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J Biol Chem. 2004 Jan 23;279(4):2737-46. Epub 2003 Oct 23.

AKT activity determines sensitivity to mammalian target of rapamycin (mTOR) inhibitors by regulating cyclin D1 and c-myc expression.

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  • 1Department of Medicine, West Los Angeles Veteran's Administration-UCLA Medical Center, University of California School of Medicine, Los Angeles, California 90073, USA. gera@ucla.edu

Abstract

Prior work demonstrates that AKT activity regulates sensitivity of cells to G(1) arrest induced by mammalian target of rapamycin (mTOR) inhibitors such as rapamycin and CCI-779. To investigate this, a novel high-throughput microarray polysome analysis was performed to identify genes whose mRNA translational efficiency was differentially affected following mTOR inhibition. The analysis also allowed the assessment of steady-state transcript levels. We identified two transcripts, cyclin D1 and c-myc, which exhibited differential expression in an AKT-dependent manner: High levels of activated AKT resulted in rapamycin-induced down-regulation of expression, whereas low levels resulted in up-regulation of expression. To ectopically express these proteins we exploited the finding that the p27(kip1) mRNA was efficiently translated in the face of mTOR inhibition irrespective of AKT activity. Thus, the p27(kip1) 5'-untranslated region was fused to the cyclin D1 and c-myc coding regions and these constructs were expressed in cells. In transfected cells, expression of cyclin D1 or c-myc was not decreased by rapamycin. Most importantly, this completely converted sensitive cells to a phenotype resistant to G(1) arrest. Furthermore, the AKT-dependent differential expression patterns of these two genes was also observed in a mouse xenograft model following in vivo treatment with CCI-779. These results identify two critical downstream molecular targets whose expression is regulated by AKT activity and whose down-regulation is required for rapamycin/CCI-779 sensitivity.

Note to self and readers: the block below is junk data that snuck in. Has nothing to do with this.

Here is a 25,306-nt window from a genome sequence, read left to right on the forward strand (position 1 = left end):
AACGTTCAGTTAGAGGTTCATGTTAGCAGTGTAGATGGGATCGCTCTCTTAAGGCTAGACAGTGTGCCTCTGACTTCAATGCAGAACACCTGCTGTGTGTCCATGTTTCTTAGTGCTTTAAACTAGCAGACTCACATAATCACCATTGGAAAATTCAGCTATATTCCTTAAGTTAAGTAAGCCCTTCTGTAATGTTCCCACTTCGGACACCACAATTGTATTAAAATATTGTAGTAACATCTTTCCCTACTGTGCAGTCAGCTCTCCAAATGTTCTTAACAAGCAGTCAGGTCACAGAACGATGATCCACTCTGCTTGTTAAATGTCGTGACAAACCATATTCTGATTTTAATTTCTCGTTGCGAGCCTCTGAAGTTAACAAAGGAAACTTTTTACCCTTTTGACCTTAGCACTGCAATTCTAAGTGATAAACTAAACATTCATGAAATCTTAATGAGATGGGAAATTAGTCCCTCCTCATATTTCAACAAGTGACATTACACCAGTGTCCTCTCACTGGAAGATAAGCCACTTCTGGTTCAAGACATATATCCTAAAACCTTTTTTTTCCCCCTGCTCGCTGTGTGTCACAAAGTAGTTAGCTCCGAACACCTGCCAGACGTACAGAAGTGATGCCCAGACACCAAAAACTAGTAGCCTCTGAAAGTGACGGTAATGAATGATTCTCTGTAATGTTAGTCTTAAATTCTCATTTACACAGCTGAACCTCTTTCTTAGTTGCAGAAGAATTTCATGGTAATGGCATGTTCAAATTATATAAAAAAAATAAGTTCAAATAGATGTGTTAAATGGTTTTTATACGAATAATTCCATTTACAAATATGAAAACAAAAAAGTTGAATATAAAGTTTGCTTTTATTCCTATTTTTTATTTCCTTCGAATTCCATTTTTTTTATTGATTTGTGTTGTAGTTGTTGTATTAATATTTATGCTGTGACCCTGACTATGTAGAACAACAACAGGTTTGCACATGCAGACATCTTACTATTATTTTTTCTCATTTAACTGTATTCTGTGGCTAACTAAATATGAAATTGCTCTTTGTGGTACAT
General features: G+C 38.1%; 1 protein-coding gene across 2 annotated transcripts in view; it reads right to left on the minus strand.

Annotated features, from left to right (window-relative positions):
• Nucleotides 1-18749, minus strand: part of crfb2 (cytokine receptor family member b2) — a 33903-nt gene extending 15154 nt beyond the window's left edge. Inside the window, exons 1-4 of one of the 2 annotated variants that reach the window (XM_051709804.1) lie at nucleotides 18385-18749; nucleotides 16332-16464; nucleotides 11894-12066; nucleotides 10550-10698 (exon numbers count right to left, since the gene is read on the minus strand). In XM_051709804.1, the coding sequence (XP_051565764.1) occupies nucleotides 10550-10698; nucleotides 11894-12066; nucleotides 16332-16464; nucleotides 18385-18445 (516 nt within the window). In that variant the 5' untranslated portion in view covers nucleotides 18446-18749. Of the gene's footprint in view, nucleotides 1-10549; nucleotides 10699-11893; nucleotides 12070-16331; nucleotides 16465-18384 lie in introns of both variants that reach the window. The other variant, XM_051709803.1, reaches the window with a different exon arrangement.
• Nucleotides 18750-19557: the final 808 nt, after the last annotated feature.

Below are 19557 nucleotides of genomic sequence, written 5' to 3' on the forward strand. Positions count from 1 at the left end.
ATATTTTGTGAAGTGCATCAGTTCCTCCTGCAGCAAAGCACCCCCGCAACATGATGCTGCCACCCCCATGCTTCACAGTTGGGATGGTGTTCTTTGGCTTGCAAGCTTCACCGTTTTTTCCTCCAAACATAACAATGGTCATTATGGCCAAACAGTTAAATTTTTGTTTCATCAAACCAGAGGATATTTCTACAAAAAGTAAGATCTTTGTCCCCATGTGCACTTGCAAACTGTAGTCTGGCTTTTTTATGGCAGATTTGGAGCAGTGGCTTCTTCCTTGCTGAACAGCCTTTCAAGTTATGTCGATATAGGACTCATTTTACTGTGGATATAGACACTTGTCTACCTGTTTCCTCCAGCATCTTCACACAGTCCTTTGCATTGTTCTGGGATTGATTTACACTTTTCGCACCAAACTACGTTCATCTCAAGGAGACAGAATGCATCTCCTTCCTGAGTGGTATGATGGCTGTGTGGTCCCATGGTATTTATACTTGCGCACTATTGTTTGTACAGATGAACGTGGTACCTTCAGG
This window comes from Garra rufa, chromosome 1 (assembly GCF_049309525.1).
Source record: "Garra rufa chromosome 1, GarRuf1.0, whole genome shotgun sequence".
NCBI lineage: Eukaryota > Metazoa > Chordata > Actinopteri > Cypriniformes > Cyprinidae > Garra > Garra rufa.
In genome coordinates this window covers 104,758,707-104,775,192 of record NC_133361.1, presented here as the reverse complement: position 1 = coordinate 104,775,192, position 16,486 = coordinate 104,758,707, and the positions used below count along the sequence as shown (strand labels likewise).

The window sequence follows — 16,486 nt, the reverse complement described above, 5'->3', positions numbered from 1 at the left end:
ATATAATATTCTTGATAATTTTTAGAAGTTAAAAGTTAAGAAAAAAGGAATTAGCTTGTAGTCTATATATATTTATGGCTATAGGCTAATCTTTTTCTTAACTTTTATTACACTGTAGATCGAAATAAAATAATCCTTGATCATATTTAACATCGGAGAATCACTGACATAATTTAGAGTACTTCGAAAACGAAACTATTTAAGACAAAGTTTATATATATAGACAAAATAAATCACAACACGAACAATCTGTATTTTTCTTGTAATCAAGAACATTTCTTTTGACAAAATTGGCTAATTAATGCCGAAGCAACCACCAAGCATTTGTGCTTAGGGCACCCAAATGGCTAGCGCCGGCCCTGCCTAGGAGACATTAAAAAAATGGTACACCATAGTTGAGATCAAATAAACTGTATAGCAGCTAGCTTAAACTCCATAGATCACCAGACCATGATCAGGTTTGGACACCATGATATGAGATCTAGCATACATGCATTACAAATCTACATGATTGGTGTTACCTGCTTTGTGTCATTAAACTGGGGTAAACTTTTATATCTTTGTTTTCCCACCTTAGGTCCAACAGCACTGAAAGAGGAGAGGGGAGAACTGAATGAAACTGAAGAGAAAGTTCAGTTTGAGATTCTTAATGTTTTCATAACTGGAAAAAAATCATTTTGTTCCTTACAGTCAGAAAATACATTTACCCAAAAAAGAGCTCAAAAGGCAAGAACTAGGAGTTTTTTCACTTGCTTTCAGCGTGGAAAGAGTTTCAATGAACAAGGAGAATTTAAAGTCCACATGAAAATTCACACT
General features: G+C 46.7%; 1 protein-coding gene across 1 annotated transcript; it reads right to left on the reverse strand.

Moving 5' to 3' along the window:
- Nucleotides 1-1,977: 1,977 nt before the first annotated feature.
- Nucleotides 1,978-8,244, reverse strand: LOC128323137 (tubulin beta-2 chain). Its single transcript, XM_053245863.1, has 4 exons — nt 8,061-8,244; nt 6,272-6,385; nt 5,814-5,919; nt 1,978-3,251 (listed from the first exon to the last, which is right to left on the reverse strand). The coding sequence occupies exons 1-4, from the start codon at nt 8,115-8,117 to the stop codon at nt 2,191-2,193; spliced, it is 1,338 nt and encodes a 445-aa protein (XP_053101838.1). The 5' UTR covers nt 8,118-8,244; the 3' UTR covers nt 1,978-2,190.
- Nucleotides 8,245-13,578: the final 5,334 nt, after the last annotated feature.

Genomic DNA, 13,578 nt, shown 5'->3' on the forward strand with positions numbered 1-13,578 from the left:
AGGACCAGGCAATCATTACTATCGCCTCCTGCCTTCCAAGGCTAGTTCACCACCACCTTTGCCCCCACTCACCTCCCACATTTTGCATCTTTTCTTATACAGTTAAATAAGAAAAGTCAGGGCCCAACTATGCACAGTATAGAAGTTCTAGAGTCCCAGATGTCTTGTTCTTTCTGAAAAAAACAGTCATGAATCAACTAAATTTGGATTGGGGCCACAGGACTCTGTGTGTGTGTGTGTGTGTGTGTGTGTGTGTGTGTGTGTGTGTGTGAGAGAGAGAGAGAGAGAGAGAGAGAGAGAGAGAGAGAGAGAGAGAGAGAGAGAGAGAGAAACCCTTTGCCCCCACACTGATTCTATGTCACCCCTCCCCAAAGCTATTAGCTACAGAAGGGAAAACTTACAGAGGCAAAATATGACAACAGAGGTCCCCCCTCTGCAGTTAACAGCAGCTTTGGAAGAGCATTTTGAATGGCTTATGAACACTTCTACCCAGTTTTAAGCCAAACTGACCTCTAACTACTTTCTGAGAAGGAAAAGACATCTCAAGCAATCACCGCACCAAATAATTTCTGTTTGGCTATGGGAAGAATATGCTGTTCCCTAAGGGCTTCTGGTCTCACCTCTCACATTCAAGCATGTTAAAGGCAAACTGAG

PMID:
14576155
[PubMed - indexed for MEDLINE]
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